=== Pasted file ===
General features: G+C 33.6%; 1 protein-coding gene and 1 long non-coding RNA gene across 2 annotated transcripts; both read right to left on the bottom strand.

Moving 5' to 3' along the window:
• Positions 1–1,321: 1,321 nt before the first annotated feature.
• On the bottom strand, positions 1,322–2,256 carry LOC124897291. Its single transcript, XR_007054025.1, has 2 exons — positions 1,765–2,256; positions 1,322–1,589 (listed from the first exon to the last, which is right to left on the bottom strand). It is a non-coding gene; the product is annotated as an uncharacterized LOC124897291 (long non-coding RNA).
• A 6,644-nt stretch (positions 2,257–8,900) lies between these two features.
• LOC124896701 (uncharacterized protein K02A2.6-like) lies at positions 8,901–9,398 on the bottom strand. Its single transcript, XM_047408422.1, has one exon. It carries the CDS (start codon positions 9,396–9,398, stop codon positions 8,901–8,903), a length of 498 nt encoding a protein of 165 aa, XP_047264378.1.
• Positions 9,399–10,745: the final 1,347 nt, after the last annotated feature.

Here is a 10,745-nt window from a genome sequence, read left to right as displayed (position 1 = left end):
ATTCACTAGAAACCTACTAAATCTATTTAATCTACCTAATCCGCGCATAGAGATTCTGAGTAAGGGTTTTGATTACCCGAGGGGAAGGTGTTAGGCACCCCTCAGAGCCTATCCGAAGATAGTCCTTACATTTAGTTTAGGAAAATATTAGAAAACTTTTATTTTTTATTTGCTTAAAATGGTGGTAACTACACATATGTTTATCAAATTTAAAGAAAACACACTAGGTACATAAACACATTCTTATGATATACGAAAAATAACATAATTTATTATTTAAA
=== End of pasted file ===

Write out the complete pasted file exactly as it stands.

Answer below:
General features: G+C 33.6%; 1 protein-coding gene and 1 long non-coding RNA gene across 2 annotated transcripts; both read right to left on the bottom strand.

Moving 5' to 3' along the window:
• Positions 1–1,321: 1,321 nt before the first annotated feature.
• On the bottom strand, positions 1,322–2,256 carry LOC124897291. Its single transcript, XR_007054025.1, has 2 exons — positions 1,765–2,256; positions 1,322–1,589 (listed from the first exon to the last, which is right to left on the bottom strand). It is a non-coding gene; the product is annotated as an uncharacterized LOC124897291 (long non-coding RNA).
• A 6,644-nt stretch (positions 2,257–8,900) lies between these two features.
• LOC124896701 (uncharacterized protein K02A2.6-like) lies at positions 8,901–9,398 on the bottom strand. Its single transcript, XM_047408422.1, has one exon. It carries the CDS (start codon positions 9,396–9,398, stop codon positions 8,901–8,903), a length of 498 nt encoding a protein of 165 aa, XP_047264378.1.
• Positions 9,399–10,745: the final 1,347 nt, after the last annotated feature.

Here is a 10,745-nt window from a genome sequence, read left to right as displayed (position 1 = left end):
ATTCACTAGAAACCTACTAAATCTATTTAATCTACCTAATCCGCGCATAGAGATTCTGAGTAAGGGTTTTGATTACCCGAGGGGAAGGTGTTAGGCACCCCTCAGAGCCTATCCGAAGATAGTCCTTACATTTAGTTTAGGAAAATATTAGAAAACTTTTATTTTTTATTTGCTTAAAATGGTGGTAACTACACATATGTTTATCAAATTTAAAGAAAACACACTAGGTACATAAACACATTCTTATGATATACGAAAAATAACATAATTTATTATTTAAA